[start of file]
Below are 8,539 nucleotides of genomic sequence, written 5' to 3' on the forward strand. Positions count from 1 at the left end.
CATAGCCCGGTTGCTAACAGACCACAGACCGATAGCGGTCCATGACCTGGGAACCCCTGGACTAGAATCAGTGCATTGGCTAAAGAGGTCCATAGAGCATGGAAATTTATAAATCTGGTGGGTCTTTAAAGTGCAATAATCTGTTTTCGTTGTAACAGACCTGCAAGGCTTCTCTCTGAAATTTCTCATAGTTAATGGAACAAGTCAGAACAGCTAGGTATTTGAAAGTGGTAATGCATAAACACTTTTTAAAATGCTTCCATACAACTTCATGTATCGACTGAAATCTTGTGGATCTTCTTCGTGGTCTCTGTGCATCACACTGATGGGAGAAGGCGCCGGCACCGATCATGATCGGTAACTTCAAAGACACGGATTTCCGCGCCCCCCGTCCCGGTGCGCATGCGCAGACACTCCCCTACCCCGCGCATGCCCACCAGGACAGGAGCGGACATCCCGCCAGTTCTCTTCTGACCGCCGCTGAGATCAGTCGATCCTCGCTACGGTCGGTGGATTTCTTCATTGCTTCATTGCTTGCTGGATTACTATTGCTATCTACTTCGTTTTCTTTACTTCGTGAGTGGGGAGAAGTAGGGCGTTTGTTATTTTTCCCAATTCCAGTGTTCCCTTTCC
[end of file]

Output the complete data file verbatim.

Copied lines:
Below are 8,539 nucleotides of genomic sequence, written 5' to 3' on the forward strand. Positions count from 1 at the left end.
CATAGCCCGGTTGCTAACAGACCACAGACCGATAGCGGTCCATGACCTGGGAACCCCTGGACTAGAATCAGTGCATTGGCTAAAGAGGTCCATAGAGCATGGAAATTTATAAATCTGGTGGGTCTTTAAAGTGCAATAATCTGTTTTCGTTGTAACAGACCTGCAAGGCTTCTCTCTGAAATTTCTCATAGTTAATGGAACAAGTCAGAACAGCTAGGTATTTGAAAGTGGTAATGCATAAACACTTTTTAAAATGCTTCCATACAACTTCATGTATCGACTGAAATCTTGTGGATCTTCTTCGTGGTCTCTGTGCATCACACTGATGGGAGAAGGCGCCGGCACCGATCATGATCGGTAACTTCAAAGACACGGATTTCCGCGCCCCCCGTCCCGGTGCGCATGCGCAGACACTCCCCTACCCCGCGCATGCCCACCAGGACAGGAGCGGACATCCCGCCAGTTCTCTTCTGACCGCCGCTGAGATCAGTCGATCCTCGCTACGGTCGGTGGATTTCTTCATTGCTTCATTGCTTGCTGGATTACTATTGCTATCTACTTCGTTTTCTTTACTTCGTGAGTGGGGAGAAGTAGGGCGTTTGTTATTTTTCCCAATTCCAGTGTTCCCTTTCC